Description of original award (Fiscal Year 2021, $425,000)
Total Action Against Poverty’s (TAP’s) Girls United program will reduce risk factors and promote protective factors for girls ages 12–17 in the City of Roanoke, Virginia, who come in contact with the juvenile justice system. Girls United will place them on a path to success, stability, and long-term contribution to society.
Through partnership with the local juvenile justice system and the local school system, Girls United will recruit girls who are involved with the local Court Service Unit 23-A. TAP will work with the girls in groups divided according to age.
First, Girls United will implement a direct service program for these girls to reduce reoffending. Staff of Girls United will lead these girls through the evidence-based Girls Circle curriculum. This curriculum, appropriate for pre-teen and teenage girls, focuses on themes relevant to girls’ lives that build on protective factors and improve relationships in a format that interests and engages girls. Girls Circle is the first gender-responsive program in the country to demonstrate effectiveness in reducing delinquency for girls and is listed on SAMHSA’s National Registry of Evidence-based Programs as well as the Office of Justice Programs’ National Criminal Justice Reference Service.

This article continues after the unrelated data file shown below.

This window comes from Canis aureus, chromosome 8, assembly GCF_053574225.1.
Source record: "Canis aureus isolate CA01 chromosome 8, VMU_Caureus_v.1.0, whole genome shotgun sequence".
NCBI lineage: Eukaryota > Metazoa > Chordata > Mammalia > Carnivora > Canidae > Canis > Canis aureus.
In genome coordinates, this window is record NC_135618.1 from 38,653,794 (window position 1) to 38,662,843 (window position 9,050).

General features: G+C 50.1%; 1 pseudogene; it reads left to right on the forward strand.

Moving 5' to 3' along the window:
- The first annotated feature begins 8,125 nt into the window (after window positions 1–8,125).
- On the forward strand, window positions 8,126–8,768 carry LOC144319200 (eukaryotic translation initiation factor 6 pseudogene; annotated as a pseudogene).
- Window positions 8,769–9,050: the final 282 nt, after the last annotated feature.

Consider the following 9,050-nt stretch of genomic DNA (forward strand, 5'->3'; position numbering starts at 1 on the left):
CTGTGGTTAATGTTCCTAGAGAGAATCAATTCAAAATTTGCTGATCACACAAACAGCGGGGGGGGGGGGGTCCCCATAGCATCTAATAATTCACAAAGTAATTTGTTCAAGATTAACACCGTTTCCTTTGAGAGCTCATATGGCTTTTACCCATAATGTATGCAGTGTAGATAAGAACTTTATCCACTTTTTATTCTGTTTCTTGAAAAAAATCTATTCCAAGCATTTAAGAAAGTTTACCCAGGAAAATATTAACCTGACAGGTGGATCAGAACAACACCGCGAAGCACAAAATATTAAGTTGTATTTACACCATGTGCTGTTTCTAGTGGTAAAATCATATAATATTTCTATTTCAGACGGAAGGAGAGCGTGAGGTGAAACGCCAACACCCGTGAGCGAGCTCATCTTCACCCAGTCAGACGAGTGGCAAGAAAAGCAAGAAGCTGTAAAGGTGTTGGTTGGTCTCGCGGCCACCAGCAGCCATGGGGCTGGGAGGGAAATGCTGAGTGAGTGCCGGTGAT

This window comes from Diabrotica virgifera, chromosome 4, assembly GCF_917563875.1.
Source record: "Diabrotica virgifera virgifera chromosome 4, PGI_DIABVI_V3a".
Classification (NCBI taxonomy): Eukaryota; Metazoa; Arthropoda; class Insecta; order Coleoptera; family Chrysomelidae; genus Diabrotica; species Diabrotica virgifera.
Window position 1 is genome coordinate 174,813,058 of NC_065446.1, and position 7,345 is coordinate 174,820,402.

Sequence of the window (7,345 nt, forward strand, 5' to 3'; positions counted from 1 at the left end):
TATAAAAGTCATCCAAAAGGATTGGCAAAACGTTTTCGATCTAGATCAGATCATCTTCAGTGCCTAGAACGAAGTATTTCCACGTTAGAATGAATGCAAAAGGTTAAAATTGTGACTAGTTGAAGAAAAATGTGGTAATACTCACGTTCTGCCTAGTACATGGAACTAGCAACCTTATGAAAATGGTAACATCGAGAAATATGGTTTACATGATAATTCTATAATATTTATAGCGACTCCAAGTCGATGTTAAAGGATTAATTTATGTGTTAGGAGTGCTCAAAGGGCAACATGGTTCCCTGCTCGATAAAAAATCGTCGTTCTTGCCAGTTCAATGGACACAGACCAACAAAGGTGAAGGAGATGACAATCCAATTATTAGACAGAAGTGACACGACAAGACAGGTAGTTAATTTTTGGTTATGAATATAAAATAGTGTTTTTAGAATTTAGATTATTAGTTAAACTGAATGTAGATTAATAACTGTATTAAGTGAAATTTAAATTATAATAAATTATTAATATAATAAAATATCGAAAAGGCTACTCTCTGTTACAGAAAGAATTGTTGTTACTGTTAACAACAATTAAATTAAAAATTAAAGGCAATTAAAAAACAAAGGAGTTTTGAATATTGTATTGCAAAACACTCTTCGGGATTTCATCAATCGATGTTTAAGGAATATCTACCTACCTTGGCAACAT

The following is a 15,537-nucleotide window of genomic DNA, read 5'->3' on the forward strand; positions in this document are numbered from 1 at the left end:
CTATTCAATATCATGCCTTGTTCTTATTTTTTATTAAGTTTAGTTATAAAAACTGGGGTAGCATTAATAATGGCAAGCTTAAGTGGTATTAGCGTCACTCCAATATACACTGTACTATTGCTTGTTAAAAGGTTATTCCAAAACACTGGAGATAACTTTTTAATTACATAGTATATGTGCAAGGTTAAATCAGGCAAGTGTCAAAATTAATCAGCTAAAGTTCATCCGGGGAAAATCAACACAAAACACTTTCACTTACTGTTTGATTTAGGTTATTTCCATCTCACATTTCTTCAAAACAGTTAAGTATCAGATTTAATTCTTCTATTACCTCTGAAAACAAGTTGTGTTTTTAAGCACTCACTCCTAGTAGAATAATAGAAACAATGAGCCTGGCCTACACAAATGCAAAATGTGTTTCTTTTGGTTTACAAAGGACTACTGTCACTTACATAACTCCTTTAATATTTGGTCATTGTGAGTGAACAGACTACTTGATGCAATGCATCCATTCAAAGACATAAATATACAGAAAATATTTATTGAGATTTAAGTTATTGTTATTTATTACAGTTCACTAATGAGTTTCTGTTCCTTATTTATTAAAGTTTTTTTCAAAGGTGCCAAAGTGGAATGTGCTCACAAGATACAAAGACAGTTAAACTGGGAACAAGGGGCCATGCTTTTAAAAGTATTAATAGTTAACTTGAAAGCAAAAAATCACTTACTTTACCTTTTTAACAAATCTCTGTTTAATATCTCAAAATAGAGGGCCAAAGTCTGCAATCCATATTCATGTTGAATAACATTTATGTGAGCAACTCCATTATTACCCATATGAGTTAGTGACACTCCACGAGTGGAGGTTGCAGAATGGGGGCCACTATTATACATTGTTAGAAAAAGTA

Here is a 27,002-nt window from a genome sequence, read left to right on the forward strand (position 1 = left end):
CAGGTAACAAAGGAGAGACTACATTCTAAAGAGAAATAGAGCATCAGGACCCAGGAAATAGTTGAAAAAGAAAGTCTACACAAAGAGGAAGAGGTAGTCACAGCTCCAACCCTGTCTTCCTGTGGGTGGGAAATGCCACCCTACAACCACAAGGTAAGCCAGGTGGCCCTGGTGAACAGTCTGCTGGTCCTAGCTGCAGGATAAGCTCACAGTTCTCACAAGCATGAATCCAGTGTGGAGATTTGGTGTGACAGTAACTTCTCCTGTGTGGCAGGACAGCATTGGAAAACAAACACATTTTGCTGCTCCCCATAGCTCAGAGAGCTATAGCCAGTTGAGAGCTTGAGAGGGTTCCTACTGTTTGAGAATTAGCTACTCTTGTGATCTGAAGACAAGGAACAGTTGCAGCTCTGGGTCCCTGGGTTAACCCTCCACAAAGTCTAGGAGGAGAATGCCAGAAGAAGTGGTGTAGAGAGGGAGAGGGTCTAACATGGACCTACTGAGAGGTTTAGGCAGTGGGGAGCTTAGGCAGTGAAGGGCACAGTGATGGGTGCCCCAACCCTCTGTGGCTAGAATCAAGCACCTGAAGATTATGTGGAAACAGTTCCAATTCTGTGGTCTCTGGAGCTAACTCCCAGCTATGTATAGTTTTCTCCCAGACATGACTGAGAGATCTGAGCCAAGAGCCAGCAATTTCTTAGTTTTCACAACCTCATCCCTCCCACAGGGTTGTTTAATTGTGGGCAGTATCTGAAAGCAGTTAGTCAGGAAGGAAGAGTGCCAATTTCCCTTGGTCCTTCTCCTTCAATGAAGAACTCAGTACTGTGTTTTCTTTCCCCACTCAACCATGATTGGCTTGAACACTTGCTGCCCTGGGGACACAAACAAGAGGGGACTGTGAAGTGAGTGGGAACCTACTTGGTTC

Girls United will also enhance and expand two existing prevention and early intervention programs to meet the specific needs of girls involved in the juvenile justice system. First, Girls United will layer in with the Girls Circle curriculum another curriculum called African American Culture and Contemporary Issues (AACCI), which TAP has used successfully with school-aged African American males to address and prevent delinquency. TAP will adapt this curriculum to girls. Second, Girls United will take TAP’s successful Coaching Boys Into Men curriculum, also used to address and prevent violence, and will adapt it to girls using the sister program, Athletes as Leaders.
To build skills among the juvenile justice system personnel to deliver these programs to girls, Girls United will also train police and juvenile justice staff on the Athletes as Leaders curriculum. They will co-teach the curriculum with TAP staff, as well as serve as advocates for the program.
To achieve these goals, TAP has secured letters of support from the local juvenile justice system, the police department and the school system. Girls United staff will deliver all programing in partnership with the school system, teaching curricula to middle school-aged girls during the school day and high school-aged girls after school.
Finally, TAP will include in this program a mentoring component; girls enrolled in Girls United will be paired with mentors from the local chapters of two sororities (AKA and Delta) and will meet one-on-one with mentors regularly to increase positive adult influences in the girls’ lives. Mentoring activities will be based on Elements of Effective Practices in Mentoring™. This guidebook is a featured resource of the National Mentoring Resource Center, a program of OJJDP.